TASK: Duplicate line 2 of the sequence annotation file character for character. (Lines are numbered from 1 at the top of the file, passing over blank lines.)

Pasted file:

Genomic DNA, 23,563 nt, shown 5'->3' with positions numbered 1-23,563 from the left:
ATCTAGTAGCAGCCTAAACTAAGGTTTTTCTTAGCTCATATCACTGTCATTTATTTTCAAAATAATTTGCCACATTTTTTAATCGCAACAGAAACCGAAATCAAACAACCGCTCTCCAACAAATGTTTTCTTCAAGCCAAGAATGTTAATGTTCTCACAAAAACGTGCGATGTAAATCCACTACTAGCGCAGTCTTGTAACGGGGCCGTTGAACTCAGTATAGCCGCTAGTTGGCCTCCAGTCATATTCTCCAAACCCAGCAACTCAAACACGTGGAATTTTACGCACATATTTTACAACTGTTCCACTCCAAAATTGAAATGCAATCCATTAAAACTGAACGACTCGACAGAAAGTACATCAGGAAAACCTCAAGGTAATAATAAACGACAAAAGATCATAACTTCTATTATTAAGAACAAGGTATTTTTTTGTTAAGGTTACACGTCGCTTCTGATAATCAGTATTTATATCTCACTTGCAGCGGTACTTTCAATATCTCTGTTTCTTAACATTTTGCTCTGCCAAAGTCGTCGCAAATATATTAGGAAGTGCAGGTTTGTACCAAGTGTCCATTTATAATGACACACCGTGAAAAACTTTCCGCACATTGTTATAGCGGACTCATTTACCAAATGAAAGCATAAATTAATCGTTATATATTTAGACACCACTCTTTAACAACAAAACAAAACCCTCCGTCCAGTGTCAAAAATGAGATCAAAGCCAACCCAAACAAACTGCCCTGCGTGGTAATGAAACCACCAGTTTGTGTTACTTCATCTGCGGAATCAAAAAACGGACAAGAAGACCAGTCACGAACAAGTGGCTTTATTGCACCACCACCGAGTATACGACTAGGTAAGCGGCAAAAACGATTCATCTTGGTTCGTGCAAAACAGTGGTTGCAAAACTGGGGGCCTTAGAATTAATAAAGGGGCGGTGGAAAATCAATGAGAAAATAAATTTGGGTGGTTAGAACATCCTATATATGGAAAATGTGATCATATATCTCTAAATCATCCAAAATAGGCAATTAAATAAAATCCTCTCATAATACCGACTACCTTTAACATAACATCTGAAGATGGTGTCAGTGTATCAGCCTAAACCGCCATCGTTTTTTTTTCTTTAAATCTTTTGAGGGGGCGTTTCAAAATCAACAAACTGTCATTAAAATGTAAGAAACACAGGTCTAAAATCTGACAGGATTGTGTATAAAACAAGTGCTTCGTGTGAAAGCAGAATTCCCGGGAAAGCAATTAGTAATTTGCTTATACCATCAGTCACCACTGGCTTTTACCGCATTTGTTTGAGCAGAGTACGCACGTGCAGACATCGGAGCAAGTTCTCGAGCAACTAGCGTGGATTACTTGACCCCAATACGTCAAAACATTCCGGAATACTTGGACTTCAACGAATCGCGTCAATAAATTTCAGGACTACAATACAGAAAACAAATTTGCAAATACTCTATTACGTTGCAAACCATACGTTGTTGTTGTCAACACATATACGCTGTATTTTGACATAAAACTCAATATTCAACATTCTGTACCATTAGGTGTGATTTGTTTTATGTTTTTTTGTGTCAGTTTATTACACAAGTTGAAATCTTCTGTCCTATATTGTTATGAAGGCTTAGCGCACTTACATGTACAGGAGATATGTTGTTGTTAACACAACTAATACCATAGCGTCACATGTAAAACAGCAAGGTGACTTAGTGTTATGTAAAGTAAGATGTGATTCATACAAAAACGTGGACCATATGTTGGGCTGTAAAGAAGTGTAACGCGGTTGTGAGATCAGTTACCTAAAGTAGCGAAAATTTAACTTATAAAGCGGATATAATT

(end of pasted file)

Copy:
ATCTAGTAGCAGCCTAAACTAAGGTTTTTCTTAGCTCATATCACTGTCATTTATTTTCAAAATAATTTGCCACATTTTTTAATCGCAACAGAAACCGAAATCAAACAACCGCTCTCCAACAAATGTTTTCTTCAAGCCAAGAATGTTAATGTTCTCACAAAAACGTGCGATGTAAATCCACTACTAGCGCAGTCTTGTAACGGGGCCGTTGAACTCAGTATAGCCGCTAGTTGGCCTCCAGTCATATTCTCCAAACCCAGCAACTCAAACACGTGGAATTTTACGCACATATTTTACAACTGTTCCACTCCAAAATTGAAATGCAATCCATTAAAACTGAACGACTCGACAGAAAGTACATCAGGAAAACCTCAAGGTAATAATAAACGACAAAAGATCATAACTTCTATTATTAAGAACAAGGTATTTTTTTGTTAAGGTTACACGTCGCTTCTGATAATCAGTATTTATATCTCACTTGCAGCGGTACTTTCAATATCTCTGTTTCTTAACATTTTGCTCTGCCAAAGTCGTCGCAAATATATTAGGAAGTGCAGGTTTGTACCAAGTGTCCATTTATAATGACACACCGTGAAAAACTTTCCGCACATTGTTATAGCGGACTCATTTACCAAATGAAAGCATAAATTAATCGTTATATATTTAGACACCACTCTTTAACAACAAAACAAAACCCTCCGTCCAGTGTCAAAAATGAGATCAAAGCCAACCCAAACAAACTGCCCTGCGTGGTAATGAAACCACCAGTTTGTGTTACTTCATCTGCGGAATCAAAAAACGGACAAGAAGACCAGTCACGAACAAGTGGCTTTATTGCACCACCACCGAGTATACGACTAGGTAAGCGGCAAAAACGATTCATCTTGGTTCGTGCAAAACAGTGGTTGCAAAACTGGGGGCCTTAGAATTAATAAAGGGGCGGTGGAAAATCAATGAGAAAATAAATTTGGGTGGTTAGAACATCCTATATATGGAAAATGTGATCATATATCTCTAAATCATCCAAAATAGGCAATTAAATAAAATCCTCTCATAATACCGACTACCTTTAACATAACATCTGAAGATGGTGTCAGTGTATCAGCCTAAACCGCCATCGTTTTTTTTTCTTTAAATCTTTTGAGGGGGCGTTTCAAAATCAACAAACTGTCATTAAAATGTAAGAAACACAGGTCTAAAATCTGACAGGATTGTGTATAAAACAAGTGCTTCGTGTGAAAGCAGAATTCCCGGGAAAGCAATTAGTAATTTGCTTATACCATCAGTCACCACTGGCTTTTACCGCATTTGTTTGAGCAGAGTACGCACGTGCAGACATCGGAGCAAGTTCTCGAGCAACTAGCGTGGATTACTTGACCCCAATACGTCAAAACATTCCGGAATACTTGGACTTCAACGAATCGCGTCAATAAATTTCAGGACTACAATACAGAAAACAAATTTGCAAATACTCTATTACGTTGCAAACCATACGTTGTTGTTGTCAACACATATACGCTGTATTTTGACATAAAACTCAATATTCAACATTCTGTACCATTAGGTGTGATTTGTTTTATGTTTTTTTGTGTCAGTTTATTACACAAGTTGAAATCTTCTGTCCTATATTGTTATGAAGGCTTAGCGCACTTACATGTACAGGAGATATGTTGTTGTTAACACAACTAATACCATAGCGTCACATGTAAAACAGCAAGGTGACTTAGTGTTATGTAAAGTAAGATGTGATTCATACAAAAACGTGGACCATATGTTGGGCTGTAAAGAAGTGTAACGCGGTTGTGAGATCAGTTACCTAAAGTAGCGAAAATTTAACTTATAAAGCGGATATAATT